The utopian socialists, as we already know, were active in the U.S.; the movement largely failed here as it did everywhere else, but left a rich heritage of ideas and institutions. For much of the remainder of the 1800s, the left existed in the form of anarchist groups that had laudable goals, such as the introduction of an eight-hour work day, but went about it in ways that today would be considered totally insane. The most notable example of this is probably the Haymarket affair of 1886 where the use of an explosive device against the police resulted in a tragedy for the leftists.
The deal was that in the 1880s, Chicago was home to a large number of immigrant workers from Germany and Bohemia. Today, Bohemia is a part of the Czech Republic. At the time, a typical wage-earner worked a six-day 60-hour week. There was a lively German-language culture, including their own radical, anarchist-leaning newspaper called the Workers’ Times, which was published in German. The paper consistently advocated for higher wages and mandatory eight-hour work day. Back then, this was considered radical thinking and industrialists and the conservative press railed against such ideas.

On May 1, 1886, there was a national strike in the U.S., held under the slogan, “Eight-hour day with no cut in pay”. Different estimates give the number of striking workers between 300,000 and 500,000. Employers responded by recruiting strikebreakers and calling on the police to secure factories against occupation by striking workers.

As a major industrial metropolis, Chicago was a flashpoint of this strike. In fact, on May 4, 1886, a demonstration was held to protest police brutality at Haymarket Square. Speakers included several people affiliated with the Workers’ Times, as well as the editor of The Alarm, an English-language radical newspaper, and a visiting socialist from Britain. Mayor Carter Harrison attended and declared it a peaceful protest, but after he and most of the demonstrators left, a contingent of police arrived and ordered the crowd to disperse. At 10:30 pm, the police moved in. At this point, an explosive device was thrown in the path of advancing police. When it exploded, one police officer was dead and several dozen wounded; for six of them, the wounds would later prove fatal. What happened next is not clear. Some claim there was a gunfight between the police and some of the demonstrators who carried concealed firearms; others say that the police simply fired again and again at the retreating demonstrators.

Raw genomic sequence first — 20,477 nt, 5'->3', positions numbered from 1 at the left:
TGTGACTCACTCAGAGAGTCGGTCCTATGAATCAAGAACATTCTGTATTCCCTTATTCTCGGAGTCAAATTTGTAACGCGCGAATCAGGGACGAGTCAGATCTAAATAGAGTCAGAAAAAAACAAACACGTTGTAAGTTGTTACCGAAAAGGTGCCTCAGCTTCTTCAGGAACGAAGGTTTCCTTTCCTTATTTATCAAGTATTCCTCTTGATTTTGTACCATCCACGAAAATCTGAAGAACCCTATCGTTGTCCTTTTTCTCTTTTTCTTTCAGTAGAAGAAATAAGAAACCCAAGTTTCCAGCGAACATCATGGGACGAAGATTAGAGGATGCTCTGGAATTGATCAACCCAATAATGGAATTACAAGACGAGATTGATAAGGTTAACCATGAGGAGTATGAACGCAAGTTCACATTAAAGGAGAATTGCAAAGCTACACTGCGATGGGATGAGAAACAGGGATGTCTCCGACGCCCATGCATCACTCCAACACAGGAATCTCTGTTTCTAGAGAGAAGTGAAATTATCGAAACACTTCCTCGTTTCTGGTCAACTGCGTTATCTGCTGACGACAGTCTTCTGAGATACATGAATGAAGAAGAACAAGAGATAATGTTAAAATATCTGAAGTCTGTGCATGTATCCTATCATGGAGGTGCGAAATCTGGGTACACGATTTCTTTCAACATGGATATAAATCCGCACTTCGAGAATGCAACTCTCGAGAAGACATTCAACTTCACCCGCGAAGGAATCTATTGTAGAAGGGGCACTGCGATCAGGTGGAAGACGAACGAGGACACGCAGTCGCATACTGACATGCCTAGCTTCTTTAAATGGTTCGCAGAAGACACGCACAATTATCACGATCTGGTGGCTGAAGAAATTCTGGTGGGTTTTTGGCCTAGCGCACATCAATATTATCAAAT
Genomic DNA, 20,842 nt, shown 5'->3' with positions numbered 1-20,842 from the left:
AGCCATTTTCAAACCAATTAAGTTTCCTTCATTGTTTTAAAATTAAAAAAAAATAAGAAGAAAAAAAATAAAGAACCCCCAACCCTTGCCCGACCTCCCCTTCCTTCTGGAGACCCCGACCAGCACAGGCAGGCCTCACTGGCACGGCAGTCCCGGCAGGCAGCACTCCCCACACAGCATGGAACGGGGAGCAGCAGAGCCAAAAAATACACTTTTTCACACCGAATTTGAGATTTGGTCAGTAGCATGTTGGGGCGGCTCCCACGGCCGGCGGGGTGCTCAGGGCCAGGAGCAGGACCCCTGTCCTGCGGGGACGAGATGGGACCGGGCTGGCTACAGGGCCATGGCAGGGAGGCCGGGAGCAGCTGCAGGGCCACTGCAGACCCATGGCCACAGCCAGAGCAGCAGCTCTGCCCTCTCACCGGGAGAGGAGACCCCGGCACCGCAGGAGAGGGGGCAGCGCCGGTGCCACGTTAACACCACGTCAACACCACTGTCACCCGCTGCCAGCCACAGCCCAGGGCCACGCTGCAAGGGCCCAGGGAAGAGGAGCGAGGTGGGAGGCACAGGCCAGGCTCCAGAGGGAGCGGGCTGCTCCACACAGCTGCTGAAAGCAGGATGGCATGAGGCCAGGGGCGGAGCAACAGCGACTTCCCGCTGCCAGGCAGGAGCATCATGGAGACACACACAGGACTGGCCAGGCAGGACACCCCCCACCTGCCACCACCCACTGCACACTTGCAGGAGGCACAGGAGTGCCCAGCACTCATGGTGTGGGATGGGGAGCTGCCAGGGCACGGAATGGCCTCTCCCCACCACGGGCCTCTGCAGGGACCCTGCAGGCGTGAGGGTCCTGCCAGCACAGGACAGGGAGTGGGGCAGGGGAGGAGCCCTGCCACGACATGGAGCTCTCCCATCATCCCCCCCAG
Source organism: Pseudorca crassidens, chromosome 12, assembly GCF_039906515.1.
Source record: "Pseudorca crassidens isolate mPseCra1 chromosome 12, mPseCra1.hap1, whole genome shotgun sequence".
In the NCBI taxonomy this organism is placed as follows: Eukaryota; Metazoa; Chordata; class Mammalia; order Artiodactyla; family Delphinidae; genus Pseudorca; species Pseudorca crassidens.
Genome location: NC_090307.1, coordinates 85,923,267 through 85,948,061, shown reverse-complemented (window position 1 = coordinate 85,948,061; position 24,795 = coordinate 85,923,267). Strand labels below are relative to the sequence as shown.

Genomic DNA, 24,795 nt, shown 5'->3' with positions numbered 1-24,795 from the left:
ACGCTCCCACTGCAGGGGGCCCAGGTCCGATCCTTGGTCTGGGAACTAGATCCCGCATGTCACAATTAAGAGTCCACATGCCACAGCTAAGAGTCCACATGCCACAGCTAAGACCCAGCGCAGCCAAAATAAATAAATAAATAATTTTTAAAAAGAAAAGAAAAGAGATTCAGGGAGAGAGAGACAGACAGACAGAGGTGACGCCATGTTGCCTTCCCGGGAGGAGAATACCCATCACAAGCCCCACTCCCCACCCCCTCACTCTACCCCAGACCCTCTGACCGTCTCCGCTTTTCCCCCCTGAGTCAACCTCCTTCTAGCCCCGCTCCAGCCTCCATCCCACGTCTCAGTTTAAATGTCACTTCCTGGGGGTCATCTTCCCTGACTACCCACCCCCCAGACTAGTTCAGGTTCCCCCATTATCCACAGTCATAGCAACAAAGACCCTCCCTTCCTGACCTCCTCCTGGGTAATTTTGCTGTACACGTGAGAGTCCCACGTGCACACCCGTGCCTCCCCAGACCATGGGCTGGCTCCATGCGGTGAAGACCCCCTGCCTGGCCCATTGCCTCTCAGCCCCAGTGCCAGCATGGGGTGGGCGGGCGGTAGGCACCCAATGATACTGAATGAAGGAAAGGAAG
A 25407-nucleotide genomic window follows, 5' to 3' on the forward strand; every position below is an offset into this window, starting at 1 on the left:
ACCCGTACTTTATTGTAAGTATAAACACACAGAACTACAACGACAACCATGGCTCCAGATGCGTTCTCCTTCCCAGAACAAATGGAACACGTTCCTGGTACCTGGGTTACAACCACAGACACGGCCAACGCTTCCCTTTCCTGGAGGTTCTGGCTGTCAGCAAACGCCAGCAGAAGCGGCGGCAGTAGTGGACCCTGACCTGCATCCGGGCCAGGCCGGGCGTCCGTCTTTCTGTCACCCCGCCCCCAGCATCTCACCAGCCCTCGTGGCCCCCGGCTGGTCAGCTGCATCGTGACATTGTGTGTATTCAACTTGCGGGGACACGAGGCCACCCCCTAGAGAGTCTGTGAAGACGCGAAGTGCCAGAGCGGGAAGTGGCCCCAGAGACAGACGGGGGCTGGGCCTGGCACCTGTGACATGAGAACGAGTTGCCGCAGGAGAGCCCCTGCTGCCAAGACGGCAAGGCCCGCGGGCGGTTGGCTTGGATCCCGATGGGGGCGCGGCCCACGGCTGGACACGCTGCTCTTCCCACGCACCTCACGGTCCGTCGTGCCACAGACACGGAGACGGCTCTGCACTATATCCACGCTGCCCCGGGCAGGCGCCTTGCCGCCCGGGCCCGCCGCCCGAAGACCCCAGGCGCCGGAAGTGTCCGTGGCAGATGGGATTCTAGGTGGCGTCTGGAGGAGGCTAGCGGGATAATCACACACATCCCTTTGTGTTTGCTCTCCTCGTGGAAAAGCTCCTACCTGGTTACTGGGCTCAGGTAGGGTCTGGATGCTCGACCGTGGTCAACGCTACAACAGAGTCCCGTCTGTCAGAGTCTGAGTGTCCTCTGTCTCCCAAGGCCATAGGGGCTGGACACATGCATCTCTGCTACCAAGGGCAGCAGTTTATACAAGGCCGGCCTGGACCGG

This incident caused widespread hysteria against immigrants and labour leaders, who were blamed for the deaths. Eight people — five German immigrants, one British immigrant, one U.S.-born citizen of German ancestry and one U.S.-born citizen of English ancestry — were rounded up and stood trial for the murder of the police officers, even though some of these infamous Chicago Eight had not even been present at the demonstration. Most of them were affiliated with the Workers’ Times. All of them were found guilty of murder and all but one sentenced to death. Four were hanged on Nov 11, 1887 and another committed suicide. In 1893, Illinois governor John Altgeld was petitioned by Clarence Darrow – the famous lawyer who would later argue for science and common sense in the Scopes Monkey Trial – to grant clemency to the three surviving men. It was granted once the governor reviewed the trial transcripts and saw how the jury had been stacked against them, the judge was biased and much of the evidence had been fabricated.

Another story from those times that made a lot of noise is that of Gaetano Bresci. Born in Tuscany in 1869, he immigrated to the U.S. at a young age and made a living working as a weaver in Paterson, New Jersey, which had a large Italian community. In Paterson, he was one of the founders of The Social Question, a local Italian-language anarchist newspaper. In 1900, he returned to Italy carrying a five-shot revolver and on July 29 of that year, shot and killed the king of Italy, Umberto I, a monarch hostile to the workers’ rights movements and indifferent to the plight of the less fortunate. He was immediately apprehended, tried, and convicted. By then, Italy has abolished capital punishment, so Bresci was sentenced to a lifetime of penal servitude. Less than a year into his sentence, however, he died in prison at a ripe old age of 31. The official cause of death was suicide, but rumors persist that the prison authorities had a hand in his death.